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Camouflaged Loopers

The flower of an Ox-eye Sunflower, Heliopsis helianthoides, is bookended by the old heads of Gray-headed Coneflower, Ratibida pinnata. The shot was taken today, in the planted prairie that I wrote about in my last post, HERE.

While taking a call today, I wandered out of the office and over to the prairie. Multitasking - talking, listening, and looking for cool bugs. I'm seldom disappointed with even the briefest of forays into our new prairie, and today was no exception. While on the call, I spotted an exceptionally nice specimen of one of our coolest caterpillars, and once through with business grabbed some camera gear and snapped some shots.

A robust - last instar, no doubt - Camouflaged Looper, Synchlora aerata, snacks on the anthers of the disk flowers of the aforementioned Oxeye Sunflower. That'd be the cat's head on the left with mouthparts busily intaking nutrients. It goes without saying that its hind end with its two sets of anal prolegs is at the right. This is an inchworm, thus the body loops high in the air.

What is so cool about the cam-loops ( as they will be known in the remainder of this post) is how they adorn their bodies with bits of plant parts scavenged from the plants that they feed upon. Old anthers, petals, phyllaries - somehow the cam-loops lift them into position and affix the debris firmly in position. The end result is a caterpillar ghillie suit, and it serves to hide the animals remarkably well. Indeed, many - or at least some - avid and experienced caterpillar hunters lament their lack of cam-loop sightings. I'd bet they walk by more of them than they realize.

Cam-loops can be surprisingly common. Finding them is just a matter of keying into their peculiar habits, and training one's eye to look for anomalies on flowers. If the anomaly moves, you can be pretty sure you'll have a cam-loop.

While cam-loops may feast on other types of flora, I only know them from members of the sunflower family (Asteraceae). The cam-loop in the photo above is feeding on Gray-headed Coneflower.

This is the first cam-loop I ever found, and it was eating Wing-stem, Verbesina alternifolia. I was actually photographing the Wing-stem flowers, when one of them moved. Voila! My first cam-loop. I learned a profound lesson from this inaugural experience: give more than a passing glance to the disk flowers of members of the Asteraceae. Adhering to that rule has netted me many a cam-loop in the intervening years.

Here we have a cam-loop, largely unadorned. It's in the disk flowers of a Purple Coneflower, Echinacea purpurea, and must just be getting started with the floral makeup job. I'd love to see what it looks like after decorating. And yes, I'd also like to know the identity of that little beast hiding just left of the caterpillar. I didn't notice it until I reviewed the image much later.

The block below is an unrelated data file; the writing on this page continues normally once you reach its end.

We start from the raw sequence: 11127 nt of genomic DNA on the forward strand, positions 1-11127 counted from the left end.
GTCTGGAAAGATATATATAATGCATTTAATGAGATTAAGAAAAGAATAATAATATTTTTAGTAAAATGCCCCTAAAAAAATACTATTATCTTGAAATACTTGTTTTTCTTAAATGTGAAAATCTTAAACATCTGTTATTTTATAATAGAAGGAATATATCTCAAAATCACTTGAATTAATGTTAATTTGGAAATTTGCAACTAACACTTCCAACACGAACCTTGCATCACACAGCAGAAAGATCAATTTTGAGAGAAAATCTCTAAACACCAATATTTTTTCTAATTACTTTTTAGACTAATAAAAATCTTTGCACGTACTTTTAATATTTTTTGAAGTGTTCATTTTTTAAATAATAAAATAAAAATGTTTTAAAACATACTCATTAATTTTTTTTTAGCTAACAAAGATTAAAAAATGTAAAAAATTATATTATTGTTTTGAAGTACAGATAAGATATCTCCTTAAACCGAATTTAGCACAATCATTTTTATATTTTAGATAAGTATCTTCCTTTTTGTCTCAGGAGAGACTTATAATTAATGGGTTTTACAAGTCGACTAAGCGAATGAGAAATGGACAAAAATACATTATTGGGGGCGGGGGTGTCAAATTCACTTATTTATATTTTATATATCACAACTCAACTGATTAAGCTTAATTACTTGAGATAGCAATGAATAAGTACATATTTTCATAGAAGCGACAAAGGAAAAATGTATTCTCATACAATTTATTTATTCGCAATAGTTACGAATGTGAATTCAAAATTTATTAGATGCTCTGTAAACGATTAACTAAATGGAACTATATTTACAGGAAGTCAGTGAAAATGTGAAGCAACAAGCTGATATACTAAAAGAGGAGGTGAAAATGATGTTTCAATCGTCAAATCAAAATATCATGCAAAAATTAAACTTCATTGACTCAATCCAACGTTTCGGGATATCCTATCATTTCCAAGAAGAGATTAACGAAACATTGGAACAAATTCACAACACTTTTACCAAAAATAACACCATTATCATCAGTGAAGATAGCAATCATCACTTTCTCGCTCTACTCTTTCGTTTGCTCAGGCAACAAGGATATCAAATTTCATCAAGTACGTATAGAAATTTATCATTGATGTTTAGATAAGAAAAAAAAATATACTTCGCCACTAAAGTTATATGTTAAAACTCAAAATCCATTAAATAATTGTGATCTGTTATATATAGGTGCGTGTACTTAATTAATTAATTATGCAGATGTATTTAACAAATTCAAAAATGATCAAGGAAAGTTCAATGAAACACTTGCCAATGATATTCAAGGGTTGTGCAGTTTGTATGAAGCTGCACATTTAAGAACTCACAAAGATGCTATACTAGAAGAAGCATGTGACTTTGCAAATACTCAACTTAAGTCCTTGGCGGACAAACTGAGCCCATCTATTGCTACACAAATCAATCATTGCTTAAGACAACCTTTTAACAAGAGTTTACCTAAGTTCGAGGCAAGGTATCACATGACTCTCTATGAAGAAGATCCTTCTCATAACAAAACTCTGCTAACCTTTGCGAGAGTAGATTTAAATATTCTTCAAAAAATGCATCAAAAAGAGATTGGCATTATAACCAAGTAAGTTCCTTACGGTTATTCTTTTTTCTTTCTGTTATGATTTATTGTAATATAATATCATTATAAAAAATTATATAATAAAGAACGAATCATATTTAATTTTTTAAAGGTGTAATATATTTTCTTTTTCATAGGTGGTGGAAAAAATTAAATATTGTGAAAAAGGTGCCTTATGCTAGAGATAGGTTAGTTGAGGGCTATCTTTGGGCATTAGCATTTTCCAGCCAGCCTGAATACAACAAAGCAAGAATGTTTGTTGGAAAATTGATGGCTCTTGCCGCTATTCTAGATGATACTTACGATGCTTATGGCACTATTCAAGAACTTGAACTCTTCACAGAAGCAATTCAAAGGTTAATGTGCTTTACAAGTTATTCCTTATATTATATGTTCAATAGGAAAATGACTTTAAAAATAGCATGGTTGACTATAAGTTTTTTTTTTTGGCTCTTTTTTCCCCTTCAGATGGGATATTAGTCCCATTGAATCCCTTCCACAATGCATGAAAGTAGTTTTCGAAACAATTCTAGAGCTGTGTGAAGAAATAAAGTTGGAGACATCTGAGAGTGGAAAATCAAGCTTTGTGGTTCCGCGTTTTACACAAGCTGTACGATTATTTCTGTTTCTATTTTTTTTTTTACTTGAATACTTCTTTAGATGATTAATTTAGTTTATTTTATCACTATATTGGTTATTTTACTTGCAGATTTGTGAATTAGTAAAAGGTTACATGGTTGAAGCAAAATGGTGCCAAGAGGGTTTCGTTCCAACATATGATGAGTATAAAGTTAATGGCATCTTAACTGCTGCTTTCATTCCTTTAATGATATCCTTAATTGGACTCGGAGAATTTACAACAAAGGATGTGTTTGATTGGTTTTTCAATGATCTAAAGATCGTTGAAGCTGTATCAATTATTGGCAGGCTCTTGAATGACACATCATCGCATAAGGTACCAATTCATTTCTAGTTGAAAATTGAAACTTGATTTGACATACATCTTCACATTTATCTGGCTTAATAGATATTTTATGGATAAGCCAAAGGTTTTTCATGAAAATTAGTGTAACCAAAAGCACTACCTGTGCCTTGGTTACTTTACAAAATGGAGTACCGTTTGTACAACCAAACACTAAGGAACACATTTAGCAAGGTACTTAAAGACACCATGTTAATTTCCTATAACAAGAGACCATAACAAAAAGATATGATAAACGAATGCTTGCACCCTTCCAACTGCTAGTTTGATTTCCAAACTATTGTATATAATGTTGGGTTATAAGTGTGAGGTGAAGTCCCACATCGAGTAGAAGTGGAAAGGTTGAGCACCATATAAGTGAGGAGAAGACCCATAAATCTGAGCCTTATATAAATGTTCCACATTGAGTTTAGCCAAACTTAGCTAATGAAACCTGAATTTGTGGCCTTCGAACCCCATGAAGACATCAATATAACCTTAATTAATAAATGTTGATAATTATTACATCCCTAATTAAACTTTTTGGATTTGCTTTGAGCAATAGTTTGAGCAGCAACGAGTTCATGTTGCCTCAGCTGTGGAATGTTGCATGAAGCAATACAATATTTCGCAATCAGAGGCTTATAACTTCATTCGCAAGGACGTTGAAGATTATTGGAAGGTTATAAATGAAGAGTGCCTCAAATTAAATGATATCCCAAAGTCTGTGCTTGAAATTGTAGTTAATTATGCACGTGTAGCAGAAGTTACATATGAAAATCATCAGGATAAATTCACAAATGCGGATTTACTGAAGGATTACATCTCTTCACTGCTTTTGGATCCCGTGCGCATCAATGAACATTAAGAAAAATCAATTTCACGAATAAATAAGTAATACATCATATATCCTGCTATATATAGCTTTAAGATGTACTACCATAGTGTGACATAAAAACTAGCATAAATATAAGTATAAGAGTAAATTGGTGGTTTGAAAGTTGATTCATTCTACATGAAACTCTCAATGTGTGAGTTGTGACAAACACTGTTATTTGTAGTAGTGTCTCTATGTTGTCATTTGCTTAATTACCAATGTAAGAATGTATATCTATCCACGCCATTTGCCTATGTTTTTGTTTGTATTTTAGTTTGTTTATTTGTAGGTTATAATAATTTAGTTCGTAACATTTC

This cam-loop is doing well on Tall Goldenrod, Solidago altissima, and has dressed itself to match.

In spite of incredible skills at camouflage, cam-loops have many enemies and some are good at ferreting them out. This is a female wasp in the genus Lytopylus. She is stabbing her ovipositor deep into the disk flowers of an Orange Coneflower, Rudbeckia fulgida, and some poor caterpillar is the recipient of her sting. I didn't tear into the flower to see, but the victim may well have been a cam-loop. The wasp is actually laying eggs on its target, upon which the wasp larvae will feast.

I'm sure plenty of other caterpillar-hunting wasps, spiders, ambush bugs, assassin bugs, songbirds and more make regular meals of cam-loops. But one MUST give the cam-loops credit for trying, and an A for creativity.

Should a cam-loop run the predatorial gauntlet successfully, it will ultimately morph into this little beauty - the Wavy-lined Emerald moth. This little jewel-like wonder should be a welcome addition to any property. But to get them, one must start by planting native members of the sunflower family.

Comments

Lisa Rainsong said…
This is one of the most fascinating of your many outstanding posts, Jim! We humans think we know so much, and yet miracles we never notice are going on around us all the time.
mosquitobait said…
Here in Cincinnati, I found a looper yesterday on some Appalachian mountain mint (/Pycnanthemum flexuosum/). See URL linked to name for photo.
Ron Gamble said…
I figure you put this in here to see how many of us actually read your posts (and you don't have to post this one :-) ), but underneath your first cam-looper photo, we've got the anal prolegs and head both described as on the left side... ???
Jim McCormac said…
Thanks for your comments, and good catch Ron! Fixed!
Robert Dana said…
I have come across S. aerata caterpillars feeding on prairie clovers (both Dalea candida and D. purpurea), and on Verbena stricta. I have photos, but no way to share them.
Anonymous said…
Thanks for the photos and excellent descriptions!
We found one of these on raspberries in Illinois and didn't know what it was - now we do!

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